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How to Infuse Sound into Yogic Breathing

Sound, which is a form of vibration, is one of the means by which Yoga harmonizes the vibration of your body and mind. In fact, the repetition of special sounds is one of the oldest and most potent techniques of Yoga.

Try this technique in conjunction with conscious breathing. A good way to start is to use the soft-sounding syllables ah, ma, and sa. (This doesn’t mean that you have to chant, although chanting can be a great and useful experience as well.) Sound makes your exhalation longer and also tightens your abdominal muscles.

Try the following exercise while sitting in a chair or on the floor:

  1. Take a deep breath and then, as you exhale, make a longa h sound in a way that you find pleasing and comfortable.

    Continue the same sound for as long as your exhalation lasts. Then take a resting breath in between and repeat the exercise five times.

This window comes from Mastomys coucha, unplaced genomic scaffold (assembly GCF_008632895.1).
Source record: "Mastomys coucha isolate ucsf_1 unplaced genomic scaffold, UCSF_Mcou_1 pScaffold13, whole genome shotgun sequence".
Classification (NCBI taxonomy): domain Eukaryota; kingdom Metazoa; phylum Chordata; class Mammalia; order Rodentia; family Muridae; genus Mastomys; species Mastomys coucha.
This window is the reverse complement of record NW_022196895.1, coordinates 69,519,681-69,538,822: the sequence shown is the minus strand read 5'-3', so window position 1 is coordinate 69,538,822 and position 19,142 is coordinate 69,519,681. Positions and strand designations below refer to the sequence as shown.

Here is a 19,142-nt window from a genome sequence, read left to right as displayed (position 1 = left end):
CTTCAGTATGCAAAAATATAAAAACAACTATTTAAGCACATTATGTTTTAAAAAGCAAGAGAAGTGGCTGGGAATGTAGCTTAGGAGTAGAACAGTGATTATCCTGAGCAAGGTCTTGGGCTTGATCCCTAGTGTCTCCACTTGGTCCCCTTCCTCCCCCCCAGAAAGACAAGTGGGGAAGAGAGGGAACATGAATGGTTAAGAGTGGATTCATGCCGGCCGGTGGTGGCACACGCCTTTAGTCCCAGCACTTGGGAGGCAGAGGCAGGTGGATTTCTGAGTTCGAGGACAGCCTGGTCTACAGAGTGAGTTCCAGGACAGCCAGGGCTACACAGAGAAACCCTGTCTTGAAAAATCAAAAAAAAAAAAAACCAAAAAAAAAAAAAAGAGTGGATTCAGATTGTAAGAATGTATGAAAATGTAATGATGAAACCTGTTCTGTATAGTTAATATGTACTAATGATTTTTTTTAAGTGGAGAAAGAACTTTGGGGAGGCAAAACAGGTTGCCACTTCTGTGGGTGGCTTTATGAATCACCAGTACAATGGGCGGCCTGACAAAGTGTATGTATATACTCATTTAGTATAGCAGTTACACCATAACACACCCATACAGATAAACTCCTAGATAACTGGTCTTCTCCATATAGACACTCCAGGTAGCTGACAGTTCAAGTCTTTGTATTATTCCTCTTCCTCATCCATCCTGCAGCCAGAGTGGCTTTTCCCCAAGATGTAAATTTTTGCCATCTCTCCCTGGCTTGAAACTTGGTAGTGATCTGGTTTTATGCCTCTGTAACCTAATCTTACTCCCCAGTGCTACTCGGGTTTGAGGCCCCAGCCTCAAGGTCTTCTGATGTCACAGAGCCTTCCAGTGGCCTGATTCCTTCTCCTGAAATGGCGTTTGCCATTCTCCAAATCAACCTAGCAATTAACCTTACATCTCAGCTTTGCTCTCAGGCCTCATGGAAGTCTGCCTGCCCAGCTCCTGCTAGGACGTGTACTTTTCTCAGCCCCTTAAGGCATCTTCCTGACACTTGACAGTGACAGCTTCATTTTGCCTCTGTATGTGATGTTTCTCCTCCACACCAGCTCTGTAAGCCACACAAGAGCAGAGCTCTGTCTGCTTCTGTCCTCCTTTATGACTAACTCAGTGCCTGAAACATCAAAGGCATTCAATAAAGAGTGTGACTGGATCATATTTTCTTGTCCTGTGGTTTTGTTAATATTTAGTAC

2. Relax for a few moments, and then do five repetitions with the sound ma.

  3. Relax again, and conclude by making the sound sa five times.

    After you complete the full cycle, sit quietly for a few minutes and notice how relaxed you feel.

True yogic breathing also includes the throat sound, which forms part of the traditional practice of ujjayi (pronounced ooh-jah-yee), or “victorious” breath control. This more advanced technique is often mistakenly identified as sound breathing. The ujjayi sound is produced with the mouth closed and by breathing through the nose. By slightly constricting the throat during inhalation and exhalation, you produce a soft hissing sound similar to a distant ocean wave.

This technique is easiest to pick up during exhalation; you can then gradually apply it to the inhalation phase. If you’re making the sound properly, you notice a slight contraction of your abdomen.

You want your exhale to be audible to you, but not to someone standing 4 feet away from you. Certainly, don’t strain to the point that you make a grimace! If the throat sound doesn’t happen for you right away, just leave it until later — no need to rush.

This kind of breathing stimulates the energetic center at the throat and is quite relaxing. Some evidence states that it slows the heart rate, lowers blood pressure, and induces a deeper and more restful sleep.

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